The new restrictions on training sergeants at Lackland Air Force Base in the wake of the 'sex with recruits' scandal has left the Military Training Instructors feel cut off from the chain of command and 'terrified' of doing their jobs, according to a study of MTI's conducted by the Rand Corporation and reported by Air Force Times, 1200 WOAI news reports.
Many of the MTIs told the survey they are looking forward to transferring out of the unique duty station, and many say they are afraid that female recruits, upset at the rigors of military basic training, will file a complaint against them that could cost them their career.
Fully 65% of the MTIs said the brass puts more authority in claims made by raw recruits with weeks in basic training over the word of MTIs who, in many cases, have been in the Air Force for twenty years or more.
In response to a scandal in 2011 involving MTI's who had unauthorized sexual contact with female recruits, the Air Force took several steps. Complaint boxes are now placed prominently in the recruits barracks, and there is a special 'hot line' that recruits can call confidentially to report on the conduct of their MTI. In addition, more female MTIs are being trained, and there are new restrictions which require that all interaction between recruits and MTIs take place in public. Each new flight of recruits is also met by an officer who explains their rights to file complaints against their trainer.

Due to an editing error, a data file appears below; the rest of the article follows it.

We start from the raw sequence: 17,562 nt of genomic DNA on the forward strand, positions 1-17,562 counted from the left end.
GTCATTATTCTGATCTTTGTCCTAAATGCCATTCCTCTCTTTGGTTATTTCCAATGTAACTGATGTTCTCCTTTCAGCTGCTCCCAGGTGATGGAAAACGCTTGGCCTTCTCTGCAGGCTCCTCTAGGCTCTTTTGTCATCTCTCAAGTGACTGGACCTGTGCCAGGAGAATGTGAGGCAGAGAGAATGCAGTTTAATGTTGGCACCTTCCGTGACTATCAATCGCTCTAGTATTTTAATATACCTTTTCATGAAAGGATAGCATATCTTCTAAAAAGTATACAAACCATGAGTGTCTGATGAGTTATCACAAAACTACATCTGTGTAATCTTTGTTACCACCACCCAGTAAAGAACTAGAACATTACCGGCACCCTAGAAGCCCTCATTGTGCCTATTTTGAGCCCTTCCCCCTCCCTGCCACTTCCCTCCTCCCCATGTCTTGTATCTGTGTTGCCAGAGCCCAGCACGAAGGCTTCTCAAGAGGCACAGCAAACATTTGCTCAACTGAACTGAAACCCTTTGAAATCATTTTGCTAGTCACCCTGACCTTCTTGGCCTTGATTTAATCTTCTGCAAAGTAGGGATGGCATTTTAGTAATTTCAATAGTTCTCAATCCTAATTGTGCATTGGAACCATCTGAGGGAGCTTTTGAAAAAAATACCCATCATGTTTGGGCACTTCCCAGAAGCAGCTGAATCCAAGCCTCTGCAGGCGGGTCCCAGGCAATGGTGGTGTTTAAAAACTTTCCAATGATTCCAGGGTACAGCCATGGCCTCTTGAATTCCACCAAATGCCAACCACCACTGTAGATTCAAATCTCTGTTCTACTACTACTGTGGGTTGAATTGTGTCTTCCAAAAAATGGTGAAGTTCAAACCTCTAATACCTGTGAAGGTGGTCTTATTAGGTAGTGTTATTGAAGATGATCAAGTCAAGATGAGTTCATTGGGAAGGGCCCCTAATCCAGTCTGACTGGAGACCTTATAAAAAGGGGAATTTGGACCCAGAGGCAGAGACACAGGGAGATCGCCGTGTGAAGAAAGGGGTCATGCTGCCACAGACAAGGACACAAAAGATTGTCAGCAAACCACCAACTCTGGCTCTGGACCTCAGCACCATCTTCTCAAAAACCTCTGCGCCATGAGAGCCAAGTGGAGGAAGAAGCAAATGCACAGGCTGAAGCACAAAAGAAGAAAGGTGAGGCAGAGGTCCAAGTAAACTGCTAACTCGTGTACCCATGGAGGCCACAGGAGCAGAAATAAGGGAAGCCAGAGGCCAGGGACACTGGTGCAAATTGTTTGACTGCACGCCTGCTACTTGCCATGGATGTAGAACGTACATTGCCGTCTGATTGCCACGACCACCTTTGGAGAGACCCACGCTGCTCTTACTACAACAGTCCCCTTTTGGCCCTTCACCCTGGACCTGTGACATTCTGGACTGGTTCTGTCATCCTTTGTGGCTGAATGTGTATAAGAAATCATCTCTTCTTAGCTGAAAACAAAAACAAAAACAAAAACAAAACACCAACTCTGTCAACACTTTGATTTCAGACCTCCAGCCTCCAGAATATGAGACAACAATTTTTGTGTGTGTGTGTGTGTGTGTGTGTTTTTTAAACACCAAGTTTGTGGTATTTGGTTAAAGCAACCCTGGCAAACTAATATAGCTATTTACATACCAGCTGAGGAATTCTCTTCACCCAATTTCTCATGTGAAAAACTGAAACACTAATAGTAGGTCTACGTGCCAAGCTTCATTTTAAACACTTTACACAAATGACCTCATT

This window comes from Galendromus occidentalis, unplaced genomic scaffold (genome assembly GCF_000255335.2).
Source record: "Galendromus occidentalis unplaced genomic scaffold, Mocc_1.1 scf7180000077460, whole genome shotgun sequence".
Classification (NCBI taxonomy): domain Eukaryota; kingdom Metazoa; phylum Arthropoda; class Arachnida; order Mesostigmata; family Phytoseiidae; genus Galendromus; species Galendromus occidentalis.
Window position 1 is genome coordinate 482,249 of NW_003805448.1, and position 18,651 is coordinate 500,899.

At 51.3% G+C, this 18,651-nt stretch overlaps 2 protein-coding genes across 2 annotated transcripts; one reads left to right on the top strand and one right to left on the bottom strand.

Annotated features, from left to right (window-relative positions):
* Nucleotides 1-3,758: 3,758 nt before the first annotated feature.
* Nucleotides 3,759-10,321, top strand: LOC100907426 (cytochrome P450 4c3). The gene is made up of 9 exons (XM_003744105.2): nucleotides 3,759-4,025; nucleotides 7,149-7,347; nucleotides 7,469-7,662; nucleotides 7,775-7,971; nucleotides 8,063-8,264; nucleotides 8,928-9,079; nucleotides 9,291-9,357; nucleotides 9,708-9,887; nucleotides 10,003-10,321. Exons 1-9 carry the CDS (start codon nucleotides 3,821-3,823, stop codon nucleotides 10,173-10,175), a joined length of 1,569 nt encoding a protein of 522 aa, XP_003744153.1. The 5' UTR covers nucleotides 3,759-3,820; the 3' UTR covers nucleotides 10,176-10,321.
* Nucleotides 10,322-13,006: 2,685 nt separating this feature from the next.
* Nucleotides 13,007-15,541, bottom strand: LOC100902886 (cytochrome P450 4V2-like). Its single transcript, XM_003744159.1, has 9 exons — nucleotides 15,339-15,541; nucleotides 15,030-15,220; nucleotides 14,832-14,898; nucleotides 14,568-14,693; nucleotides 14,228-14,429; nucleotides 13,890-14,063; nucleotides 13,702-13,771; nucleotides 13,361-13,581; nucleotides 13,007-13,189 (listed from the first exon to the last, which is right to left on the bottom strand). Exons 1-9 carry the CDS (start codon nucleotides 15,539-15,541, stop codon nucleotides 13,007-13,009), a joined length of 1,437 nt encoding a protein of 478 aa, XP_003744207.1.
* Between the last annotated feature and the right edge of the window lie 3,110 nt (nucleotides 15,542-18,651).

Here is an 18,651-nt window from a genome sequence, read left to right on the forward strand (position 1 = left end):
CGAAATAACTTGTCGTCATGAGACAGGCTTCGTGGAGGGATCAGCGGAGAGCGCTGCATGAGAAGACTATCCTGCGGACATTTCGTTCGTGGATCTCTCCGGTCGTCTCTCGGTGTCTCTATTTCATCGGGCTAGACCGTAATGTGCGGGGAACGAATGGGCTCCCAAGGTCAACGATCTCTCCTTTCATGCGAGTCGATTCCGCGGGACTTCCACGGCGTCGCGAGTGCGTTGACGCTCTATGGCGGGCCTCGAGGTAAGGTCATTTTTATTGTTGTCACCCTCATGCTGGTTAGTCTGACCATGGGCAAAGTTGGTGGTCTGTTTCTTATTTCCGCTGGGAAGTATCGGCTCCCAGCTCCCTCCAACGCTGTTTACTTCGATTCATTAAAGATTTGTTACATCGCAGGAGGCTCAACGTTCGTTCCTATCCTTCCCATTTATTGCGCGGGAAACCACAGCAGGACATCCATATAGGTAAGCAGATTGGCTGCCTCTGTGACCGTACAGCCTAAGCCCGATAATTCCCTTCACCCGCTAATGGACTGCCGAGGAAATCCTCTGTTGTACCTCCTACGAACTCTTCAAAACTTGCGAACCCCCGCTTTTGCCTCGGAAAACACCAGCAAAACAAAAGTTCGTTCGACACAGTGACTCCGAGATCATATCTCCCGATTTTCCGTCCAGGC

In addition to the new restrictions facing the MTIs themselves, there are now requirements that MTIs report their fellow instructors if they get wind of misconduct. In several of the 'sex with recruits,' courts martial, witnesses said MTIs were aware of the activities of other instructors, but did nothing.
Fewer than 35% of the MTIs surveyed by the Rand Corporation said they believe the recruits respect their authority, which makes it very difficult for a military basic training instructor to do his or her job.
One MTI told the survey, according to the Air Force Times, that the result has been softer recruits, who are not being properly trained for rigorous and demanding service in the U.S. Armed Forces.
"I really hope I'm not around to see the next war," he said in a chilling statement.
Several MTIs expressed concerns that recruits will feel that they are being 'picked on,' or singled out for abuse in the course of the standard boot camp procedure, and will use the sexual abuse reporting system to 'get back' at their sergeant. One MTI said he was 'terrified' that he was going to be reported by a female MTI who he criticized because her hair was too long for Air Force requirements.
"These trainees know all they have to do if they don't like you is fill out negative reviews and you're in trouble," one Lackland MTI wrote. "I have heard trainees talking about it. This is crazy."